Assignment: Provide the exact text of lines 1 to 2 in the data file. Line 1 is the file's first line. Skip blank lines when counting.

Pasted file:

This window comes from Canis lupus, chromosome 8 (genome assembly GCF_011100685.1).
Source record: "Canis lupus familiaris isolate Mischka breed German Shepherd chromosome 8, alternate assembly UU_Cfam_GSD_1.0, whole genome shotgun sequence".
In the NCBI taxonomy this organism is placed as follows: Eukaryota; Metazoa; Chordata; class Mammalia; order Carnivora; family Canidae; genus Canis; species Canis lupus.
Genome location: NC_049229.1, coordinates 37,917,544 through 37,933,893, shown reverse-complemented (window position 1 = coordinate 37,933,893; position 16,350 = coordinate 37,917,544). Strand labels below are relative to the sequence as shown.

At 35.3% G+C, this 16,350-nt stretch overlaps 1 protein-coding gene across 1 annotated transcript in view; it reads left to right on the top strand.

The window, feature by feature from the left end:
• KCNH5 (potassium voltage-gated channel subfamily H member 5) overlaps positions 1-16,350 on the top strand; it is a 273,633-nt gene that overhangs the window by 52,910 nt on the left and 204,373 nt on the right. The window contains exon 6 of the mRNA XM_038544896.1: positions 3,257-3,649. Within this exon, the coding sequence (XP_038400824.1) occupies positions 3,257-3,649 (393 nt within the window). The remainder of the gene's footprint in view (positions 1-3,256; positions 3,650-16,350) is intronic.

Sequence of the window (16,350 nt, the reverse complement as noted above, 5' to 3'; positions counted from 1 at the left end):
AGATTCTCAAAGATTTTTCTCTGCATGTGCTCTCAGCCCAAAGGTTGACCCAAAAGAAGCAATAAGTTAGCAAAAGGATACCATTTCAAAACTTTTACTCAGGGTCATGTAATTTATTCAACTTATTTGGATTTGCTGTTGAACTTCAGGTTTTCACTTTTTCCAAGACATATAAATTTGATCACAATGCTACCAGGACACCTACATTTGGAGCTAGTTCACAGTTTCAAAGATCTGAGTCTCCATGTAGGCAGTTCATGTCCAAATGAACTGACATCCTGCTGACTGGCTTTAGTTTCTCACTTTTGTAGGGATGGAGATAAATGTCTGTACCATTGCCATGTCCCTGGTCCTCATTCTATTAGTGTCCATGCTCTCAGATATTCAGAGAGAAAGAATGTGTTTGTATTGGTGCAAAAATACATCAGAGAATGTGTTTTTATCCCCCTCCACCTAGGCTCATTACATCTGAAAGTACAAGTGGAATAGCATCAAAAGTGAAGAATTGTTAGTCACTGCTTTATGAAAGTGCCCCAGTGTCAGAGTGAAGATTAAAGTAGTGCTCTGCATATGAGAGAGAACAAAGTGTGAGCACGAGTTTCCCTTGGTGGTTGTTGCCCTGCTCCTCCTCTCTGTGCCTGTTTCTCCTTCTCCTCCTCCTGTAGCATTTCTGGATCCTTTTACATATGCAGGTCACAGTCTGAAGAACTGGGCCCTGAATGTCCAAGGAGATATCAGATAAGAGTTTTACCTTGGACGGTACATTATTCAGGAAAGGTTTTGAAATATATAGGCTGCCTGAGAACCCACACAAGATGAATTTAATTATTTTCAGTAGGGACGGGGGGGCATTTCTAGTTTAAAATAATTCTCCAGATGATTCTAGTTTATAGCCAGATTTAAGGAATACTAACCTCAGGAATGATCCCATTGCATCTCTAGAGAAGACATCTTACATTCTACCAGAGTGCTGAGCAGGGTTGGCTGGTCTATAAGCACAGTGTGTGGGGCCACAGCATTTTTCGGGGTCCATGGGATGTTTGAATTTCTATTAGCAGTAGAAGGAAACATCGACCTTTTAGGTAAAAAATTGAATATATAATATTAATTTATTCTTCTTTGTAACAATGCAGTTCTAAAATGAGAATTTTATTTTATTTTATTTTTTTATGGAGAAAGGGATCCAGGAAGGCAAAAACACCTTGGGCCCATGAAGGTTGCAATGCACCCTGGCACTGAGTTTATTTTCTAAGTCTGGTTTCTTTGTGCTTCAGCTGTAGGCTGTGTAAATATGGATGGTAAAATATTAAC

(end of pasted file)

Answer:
This window comes from Canis lupus, chromosome 8 (genome assembly GCF_011100685.1).
Source record: "Canis lupus familiaris isolate Mischka breed German Shepherd chromosome 8, alternate assembly UU_Cfam_GSD_1.0, whole genome shotgun sequence".